Bring home a large container of tank water from school. After you get fish, put each into their own container(the larger the better). Get 3 air stones and one air pump. Then use a (no clue what real name is) multi check valve thingy and airline tubing. Set up the air stone/bubbler in each container and keep the water around 76°F(whether you heater your house, that room/put small heater near it, put 3 containers in larger container with water and heater, it shouldn't matter). When you go to leave the next morning, put each fish into a mason jar with fresh tank water and drive to school. Acclimate when ready.(note, you may need a hole in mason jar lid for oxygen. This can also be done using just 1 container, but in my opinion, the amount of waste will be less if in 3 separate. If using bubblers, prime will also help a lot here.)

    When I got my 29 gal, she had 11 guppies and 1 harlequin rasbora. I put them in 1 solid/not clear container with bubbler and prime while we took tank down then drove home and put back into tank. This took about 6 or so hours, only had bubbler in for about 4 hrs(1 hour off, 3 or so on, 1 off, 1 on) hope this helps!! Good luck!!!
     
  9. junebug

    junebugFishlore LegendMember

    Maybe I'll sound like the odd man out, but if fish can be shipped in a plastic baggy and spend three days in the mail, arrive alive, acclimate, and show no signs of illness when added to a tank, there is no reason at all you can't keep a fish in a bag overnight. If you're concerned, open the bag when you get home, then tie it up before you leave for work the next morning.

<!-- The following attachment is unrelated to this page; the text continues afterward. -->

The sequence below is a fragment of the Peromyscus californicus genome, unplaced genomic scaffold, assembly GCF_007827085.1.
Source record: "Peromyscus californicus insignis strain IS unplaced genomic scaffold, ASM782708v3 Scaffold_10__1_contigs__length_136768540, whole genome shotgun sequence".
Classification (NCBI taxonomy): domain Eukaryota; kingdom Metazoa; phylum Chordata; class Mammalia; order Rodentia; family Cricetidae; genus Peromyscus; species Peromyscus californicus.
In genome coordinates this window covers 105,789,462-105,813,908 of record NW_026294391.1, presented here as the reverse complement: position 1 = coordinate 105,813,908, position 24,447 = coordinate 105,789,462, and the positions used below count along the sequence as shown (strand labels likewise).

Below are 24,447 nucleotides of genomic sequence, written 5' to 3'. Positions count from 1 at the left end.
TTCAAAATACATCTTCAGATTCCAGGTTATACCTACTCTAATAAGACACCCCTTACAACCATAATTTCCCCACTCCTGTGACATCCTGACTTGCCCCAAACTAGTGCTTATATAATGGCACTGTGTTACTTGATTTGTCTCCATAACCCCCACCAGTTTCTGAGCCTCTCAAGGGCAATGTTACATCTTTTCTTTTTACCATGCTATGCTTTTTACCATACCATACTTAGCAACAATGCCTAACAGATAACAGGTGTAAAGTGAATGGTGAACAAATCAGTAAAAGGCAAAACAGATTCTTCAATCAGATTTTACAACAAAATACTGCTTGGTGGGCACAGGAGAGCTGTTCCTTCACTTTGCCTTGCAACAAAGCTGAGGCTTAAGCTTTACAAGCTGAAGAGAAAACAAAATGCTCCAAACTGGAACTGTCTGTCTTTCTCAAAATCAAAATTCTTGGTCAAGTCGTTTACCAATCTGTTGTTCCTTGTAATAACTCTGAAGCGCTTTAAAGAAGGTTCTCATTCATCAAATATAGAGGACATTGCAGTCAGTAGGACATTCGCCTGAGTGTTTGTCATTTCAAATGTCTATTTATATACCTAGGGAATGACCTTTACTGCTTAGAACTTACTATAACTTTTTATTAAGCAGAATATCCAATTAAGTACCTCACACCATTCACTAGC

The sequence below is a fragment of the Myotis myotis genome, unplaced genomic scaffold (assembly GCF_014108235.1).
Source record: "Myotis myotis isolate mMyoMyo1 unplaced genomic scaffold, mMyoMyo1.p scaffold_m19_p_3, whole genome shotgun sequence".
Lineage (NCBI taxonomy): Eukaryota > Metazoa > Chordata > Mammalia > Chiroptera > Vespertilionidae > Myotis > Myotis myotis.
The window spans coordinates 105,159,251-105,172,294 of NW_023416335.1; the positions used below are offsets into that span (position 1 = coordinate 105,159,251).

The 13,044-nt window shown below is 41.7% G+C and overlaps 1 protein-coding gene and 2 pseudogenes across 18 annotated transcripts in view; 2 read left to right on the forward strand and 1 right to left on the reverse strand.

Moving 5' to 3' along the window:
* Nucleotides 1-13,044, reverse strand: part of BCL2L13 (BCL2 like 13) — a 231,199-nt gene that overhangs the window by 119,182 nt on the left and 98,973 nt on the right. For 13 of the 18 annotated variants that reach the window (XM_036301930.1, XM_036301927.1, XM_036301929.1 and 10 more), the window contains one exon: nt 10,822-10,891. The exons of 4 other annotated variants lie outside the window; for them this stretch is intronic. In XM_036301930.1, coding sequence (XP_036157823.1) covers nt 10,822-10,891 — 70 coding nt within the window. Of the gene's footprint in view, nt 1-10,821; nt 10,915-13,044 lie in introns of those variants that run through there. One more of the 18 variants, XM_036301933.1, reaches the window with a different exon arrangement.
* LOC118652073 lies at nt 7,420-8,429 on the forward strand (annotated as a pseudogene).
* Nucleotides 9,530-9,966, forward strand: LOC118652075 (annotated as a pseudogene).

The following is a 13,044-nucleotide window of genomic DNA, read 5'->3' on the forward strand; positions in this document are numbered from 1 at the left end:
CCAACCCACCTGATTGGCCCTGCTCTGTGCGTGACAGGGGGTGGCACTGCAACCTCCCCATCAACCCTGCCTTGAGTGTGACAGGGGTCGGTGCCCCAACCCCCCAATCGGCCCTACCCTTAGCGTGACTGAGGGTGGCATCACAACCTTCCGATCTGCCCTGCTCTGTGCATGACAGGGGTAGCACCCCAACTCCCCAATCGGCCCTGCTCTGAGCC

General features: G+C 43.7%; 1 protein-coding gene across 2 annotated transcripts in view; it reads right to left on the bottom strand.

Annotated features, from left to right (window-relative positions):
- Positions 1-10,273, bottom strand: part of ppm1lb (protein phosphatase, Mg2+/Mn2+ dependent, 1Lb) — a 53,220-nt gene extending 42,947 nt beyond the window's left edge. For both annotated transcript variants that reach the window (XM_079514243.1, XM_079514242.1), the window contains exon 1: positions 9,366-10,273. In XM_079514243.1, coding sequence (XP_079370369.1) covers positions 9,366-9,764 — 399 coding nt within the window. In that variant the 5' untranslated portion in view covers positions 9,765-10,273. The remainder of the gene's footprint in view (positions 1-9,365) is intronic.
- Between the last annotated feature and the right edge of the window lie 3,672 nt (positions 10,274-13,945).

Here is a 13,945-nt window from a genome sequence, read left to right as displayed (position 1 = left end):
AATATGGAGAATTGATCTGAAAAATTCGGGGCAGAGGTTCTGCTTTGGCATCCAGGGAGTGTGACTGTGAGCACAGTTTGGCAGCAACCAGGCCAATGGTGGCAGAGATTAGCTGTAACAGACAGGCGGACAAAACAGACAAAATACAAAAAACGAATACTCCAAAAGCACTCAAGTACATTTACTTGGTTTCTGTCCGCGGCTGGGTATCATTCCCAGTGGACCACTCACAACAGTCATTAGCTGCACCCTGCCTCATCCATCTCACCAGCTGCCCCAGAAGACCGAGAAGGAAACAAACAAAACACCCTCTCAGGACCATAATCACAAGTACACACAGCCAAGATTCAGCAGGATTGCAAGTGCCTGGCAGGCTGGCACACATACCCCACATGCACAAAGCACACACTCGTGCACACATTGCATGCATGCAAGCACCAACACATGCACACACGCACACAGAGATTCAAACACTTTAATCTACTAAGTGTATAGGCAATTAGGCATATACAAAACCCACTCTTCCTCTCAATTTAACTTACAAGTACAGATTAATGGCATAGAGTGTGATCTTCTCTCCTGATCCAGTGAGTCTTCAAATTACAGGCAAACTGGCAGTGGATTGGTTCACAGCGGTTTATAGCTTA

10. Dolfan

    DolfanFishlore VIPMember

    Usually when people ship fish they use kordon breather bags. These have been specially designed to allow oxygen to enter the bag and CO2 to exit. Most fish stores do not use these bags as they are more expensive. So the bag will need to be opened somehow. I would also suggest putting a few drops of Prime in the bag once you got home and again in the morning, this would help bind the ammonia until you can get them situated. Some of the other ideas about temporary homes would probably be ideal, but the OP may not have access to all the equipment that would entail. Maybe transfer them into a clean and rinsed Tupperware so you can remove the lid easily to allow the oxygen exchange at surface of water.
     
  11. TeishokueWell Known MemberMember

    Yes, a fish can withstand being in a "store" (vinyl) bag for up to 3 days+. But the fish must be prepared before hand. It must not consume food prior to bagging for 2 days in advance and then new water must be swapped with aged aquarium water. But if you are purchasing from a store, most likely they have poor water quality before hand and the fish would be over fed.

    Best way to transport fish would be a battery operated bubbler in a closed bucket and not be left out.
     
  12. jdhef

    jdhefModeratorModerator Member

    Cant you just go in on a Saturday or Sunday or other off from school day?
     
  13. Xifex

    XifexValued MemberMember

    Several months ago i bought 5 cichilds. 3 yellow ones and 2 blue ones.

    All three yellow fish died while aclimating while i was at class for 4 hours. I never try to kill fish but i've had close to 10 die even though my cichild tank is thriving.

    From now on i'm using the drip method along with bubbler and heater. The bag metthod seems to stress my fined friends out to much.
     
  14. Aquarist

    AquaristFishlore LegendMember

    Good morning,

    Something else to consider is the water temperature. If you are purchasing Tropical fish, then the water needs to be kept warm. I would recommend adding the fish into a cooler to help maintain the water temperature and set it in a nice warm place. Add a battery powered air stone/supply.

    Hope for the best! Add a dose of Prime.

    Ken